ANGELES ó Ahmir Thompson is best known as Questlove,
but beyond that itís hard to describe the guy simply.
Heís the drummer in the long-running hip-hop group the
Roots, who also serve as the house band on "Late
Night with Jimmy Fallon." Heís a producer whoís
overseen records by Al Green and DíAngelo; he DJs
regularly at parties in New York and elsewhere; he
helped bring "Fela!" to Broadway.
now heís written a book, "Moí Meta Blues"
(Grand Central Publishing: 282 pp., $26) with the
novelist and New Yorker editor Ben Greenman. In it
Questlove recounts his musical journey ó starting with
the years he put in as a kid with his fatherís touring
doo-wop outfit ó but digresses regularly with deep
(and deeply funny) analyses of the artists and records
that shaped him.
do you do when just listening to the music you love isnít
enough?" he asks. You think as hard about it as
Questlove does here.
Virtually every review of your book mentions what weíll
call the Prince Incident: you, Eddie Murphy and the
Purple One roller-skating in an empty rink outside
You could say the book had its beginnings in a post
started by (the rapper) Rhymefest and I on my website,
okayplayer.com. This was something you donít see every
day between two people in hip-hop: We were trying to see
who had the biggest "Curb Your Enthusiasm"
story ó something other than the normal celebrity
encounter. And by the time it got up to 450 posts (about
our unlikely meetings with famous people), someone took
all my responses and made a separate site of those. I
wasnít writing with the intention that blogs and
periodicals and book companies would come around. But
eventually thatís what happened.
You had demonstrated that you can write ó and that youíve
got stories to write about. And out of that came this
book that feels like both a memoir and a collection of
riffs on pop culture.
I didnít know whose shoes to fit in (as an author). I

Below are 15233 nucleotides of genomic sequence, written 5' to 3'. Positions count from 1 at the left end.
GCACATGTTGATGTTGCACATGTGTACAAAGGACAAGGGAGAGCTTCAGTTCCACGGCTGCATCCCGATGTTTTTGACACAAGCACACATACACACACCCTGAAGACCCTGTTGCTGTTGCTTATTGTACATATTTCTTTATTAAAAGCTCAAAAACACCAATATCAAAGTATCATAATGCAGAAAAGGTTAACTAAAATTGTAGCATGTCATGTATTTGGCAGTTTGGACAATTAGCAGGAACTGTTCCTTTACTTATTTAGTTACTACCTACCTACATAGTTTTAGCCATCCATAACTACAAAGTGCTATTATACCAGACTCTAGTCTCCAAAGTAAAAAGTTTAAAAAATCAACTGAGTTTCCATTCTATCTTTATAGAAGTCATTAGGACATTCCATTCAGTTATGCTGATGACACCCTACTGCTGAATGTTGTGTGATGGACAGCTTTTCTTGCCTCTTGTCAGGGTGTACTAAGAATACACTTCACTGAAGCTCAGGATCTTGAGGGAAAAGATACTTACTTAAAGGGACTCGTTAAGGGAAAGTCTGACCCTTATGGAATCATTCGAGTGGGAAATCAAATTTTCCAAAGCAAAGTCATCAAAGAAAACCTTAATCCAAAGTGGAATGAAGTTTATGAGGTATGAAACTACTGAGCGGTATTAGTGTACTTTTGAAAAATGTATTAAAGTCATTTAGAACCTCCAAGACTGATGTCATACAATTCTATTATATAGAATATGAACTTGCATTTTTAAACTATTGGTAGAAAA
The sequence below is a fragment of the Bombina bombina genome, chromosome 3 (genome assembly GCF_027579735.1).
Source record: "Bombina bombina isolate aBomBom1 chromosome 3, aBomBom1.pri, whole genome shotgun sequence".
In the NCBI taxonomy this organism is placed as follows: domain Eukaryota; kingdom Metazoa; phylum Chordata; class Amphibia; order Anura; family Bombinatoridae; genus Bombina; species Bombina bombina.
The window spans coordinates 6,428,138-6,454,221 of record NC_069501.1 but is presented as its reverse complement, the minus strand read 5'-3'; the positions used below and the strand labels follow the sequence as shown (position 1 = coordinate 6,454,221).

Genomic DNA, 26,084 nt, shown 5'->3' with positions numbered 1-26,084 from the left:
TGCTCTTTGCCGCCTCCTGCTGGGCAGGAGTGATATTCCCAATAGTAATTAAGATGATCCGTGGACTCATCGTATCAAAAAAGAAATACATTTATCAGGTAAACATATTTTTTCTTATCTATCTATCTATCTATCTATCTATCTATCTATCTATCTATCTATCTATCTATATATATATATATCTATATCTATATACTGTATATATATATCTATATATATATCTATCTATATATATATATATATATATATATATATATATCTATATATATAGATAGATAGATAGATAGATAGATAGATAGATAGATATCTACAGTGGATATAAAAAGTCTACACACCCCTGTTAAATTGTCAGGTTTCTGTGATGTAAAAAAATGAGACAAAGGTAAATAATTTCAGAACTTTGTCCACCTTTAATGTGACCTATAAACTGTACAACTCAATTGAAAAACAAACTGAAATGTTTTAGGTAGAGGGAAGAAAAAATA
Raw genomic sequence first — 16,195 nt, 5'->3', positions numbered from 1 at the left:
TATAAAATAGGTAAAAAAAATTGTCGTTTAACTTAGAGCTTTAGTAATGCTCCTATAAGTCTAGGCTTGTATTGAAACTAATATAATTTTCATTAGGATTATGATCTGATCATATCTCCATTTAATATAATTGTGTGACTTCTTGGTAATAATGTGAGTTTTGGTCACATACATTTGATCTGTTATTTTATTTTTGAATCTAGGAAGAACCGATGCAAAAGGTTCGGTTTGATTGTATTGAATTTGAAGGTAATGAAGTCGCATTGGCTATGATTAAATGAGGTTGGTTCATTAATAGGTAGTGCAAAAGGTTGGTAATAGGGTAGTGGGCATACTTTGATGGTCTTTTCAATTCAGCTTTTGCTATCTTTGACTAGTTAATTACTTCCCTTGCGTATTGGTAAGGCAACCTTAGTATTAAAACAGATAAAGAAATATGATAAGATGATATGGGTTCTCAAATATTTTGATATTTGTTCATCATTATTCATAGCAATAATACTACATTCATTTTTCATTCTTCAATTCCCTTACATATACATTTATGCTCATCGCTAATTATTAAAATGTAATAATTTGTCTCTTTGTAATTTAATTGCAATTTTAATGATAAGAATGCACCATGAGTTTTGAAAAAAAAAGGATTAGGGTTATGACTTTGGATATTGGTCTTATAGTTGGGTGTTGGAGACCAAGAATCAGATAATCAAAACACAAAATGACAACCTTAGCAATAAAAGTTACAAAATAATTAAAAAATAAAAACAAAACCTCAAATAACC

guess itís assumed that I (would) take the position of
an artist, but half the time I feel more like a critic.
And not to mention that everything Iíve ever done is
the No. 2 position: I was DíAngeloís co-pilot for
"Voodoo." I created the Roots with (the
rapper) Tariq (Trotter, also known as Black Thought). Iím
the Paul Shaffer to Fallonís (David) Letterman. When
youíre the second banana it gets harder, because how
do you tell your story in first person, but without the
revisionist thing of omitting someone elseís voice?
In fact, you didnít omit him ó "Moí Meta
Blues" features lengthy asides from your manager,
Once I got to the fourth chapter, I was like, "I
need Rich." Heís always the angel-devil voice on
Itís a book as much about other peopleís music ó
and other peopleís lives ó as about your own. Youíll
talk about your complex relationship with your dad, then
swerve into a long thing on Diana Ross.
This couldíve been the worldís darkest story or it
couldíve been the worldís cheeriest story. And if
anything I think the book shows how much music was a
refuge for me.
Refuge or shield?
Right. I should send an apology note to all the
engineers Iíve abused doing marathon recording
sessions. The reason I had 19 hours to work on a
freaking drum fill was that regular life was just too
painful to deal with. But I had music, you know? This is
my dream, but thereís a price to pay for it. Iím the
only member of the Roots without wife or children,
because you canít be this devoted to music and have a
regular domestic life.
book is maybe me coming to terms with the fact that
within the next three years Iím going to have to say
goodbye to some aspect of this obsession. I canít keep
watching "Soul Train" six hours a day.